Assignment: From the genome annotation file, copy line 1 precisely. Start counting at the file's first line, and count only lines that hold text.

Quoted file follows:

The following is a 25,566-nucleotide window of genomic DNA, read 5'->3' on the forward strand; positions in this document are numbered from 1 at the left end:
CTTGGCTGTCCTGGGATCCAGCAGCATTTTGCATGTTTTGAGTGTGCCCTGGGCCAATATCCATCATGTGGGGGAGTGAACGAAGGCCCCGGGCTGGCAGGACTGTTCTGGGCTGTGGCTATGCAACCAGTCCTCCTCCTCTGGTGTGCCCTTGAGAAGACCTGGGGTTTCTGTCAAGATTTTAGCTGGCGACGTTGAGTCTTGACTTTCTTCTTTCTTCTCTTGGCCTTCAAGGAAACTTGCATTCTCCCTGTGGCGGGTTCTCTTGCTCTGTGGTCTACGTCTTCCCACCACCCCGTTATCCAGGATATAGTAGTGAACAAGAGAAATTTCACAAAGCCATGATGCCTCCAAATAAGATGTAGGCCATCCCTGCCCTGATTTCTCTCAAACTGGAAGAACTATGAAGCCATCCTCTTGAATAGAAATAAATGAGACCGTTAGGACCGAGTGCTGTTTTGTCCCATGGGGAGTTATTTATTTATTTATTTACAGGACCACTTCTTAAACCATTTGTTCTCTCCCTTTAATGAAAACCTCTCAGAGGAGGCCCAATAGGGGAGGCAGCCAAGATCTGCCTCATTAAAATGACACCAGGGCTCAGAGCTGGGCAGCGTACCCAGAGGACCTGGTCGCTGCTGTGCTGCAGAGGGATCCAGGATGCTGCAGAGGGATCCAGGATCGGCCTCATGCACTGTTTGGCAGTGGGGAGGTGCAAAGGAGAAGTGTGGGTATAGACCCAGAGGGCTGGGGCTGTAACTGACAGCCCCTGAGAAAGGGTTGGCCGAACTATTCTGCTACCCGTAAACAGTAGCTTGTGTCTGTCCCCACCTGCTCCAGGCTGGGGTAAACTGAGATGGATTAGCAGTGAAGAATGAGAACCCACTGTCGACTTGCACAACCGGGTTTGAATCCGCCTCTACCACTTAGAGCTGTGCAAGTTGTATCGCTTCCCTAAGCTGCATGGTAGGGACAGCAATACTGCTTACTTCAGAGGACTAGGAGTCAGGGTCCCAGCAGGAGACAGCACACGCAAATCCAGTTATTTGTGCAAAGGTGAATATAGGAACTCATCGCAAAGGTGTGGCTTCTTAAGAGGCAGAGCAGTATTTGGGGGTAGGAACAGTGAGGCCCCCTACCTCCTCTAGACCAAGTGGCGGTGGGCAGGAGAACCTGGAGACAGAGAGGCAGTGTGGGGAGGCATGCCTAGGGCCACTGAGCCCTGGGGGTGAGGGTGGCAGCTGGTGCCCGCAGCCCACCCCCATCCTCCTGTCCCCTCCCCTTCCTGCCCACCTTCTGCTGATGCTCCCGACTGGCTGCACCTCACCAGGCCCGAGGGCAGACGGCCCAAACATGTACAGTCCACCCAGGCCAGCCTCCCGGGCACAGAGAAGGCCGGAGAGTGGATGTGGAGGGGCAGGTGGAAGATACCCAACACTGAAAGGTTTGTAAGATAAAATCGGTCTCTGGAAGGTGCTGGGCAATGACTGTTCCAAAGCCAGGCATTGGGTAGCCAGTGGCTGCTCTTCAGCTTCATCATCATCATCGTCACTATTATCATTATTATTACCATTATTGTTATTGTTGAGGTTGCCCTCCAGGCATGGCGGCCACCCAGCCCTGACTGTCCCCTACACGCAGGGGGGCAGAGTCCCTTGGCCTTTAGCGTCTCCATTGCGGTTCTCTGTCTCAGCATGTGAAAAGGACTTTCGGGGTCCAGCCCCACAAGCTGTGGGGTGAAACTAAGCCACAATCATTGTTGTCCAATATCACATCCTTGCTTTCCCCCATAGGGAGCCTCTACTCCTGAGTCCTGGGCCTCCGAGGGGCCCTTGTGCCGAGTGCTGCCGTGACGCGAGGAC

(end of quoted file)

The following is a 25,566-nucleotide window of genomic DNA, read 5'->3' on the forward strand; positions in this document are numbered from 1 at the left end: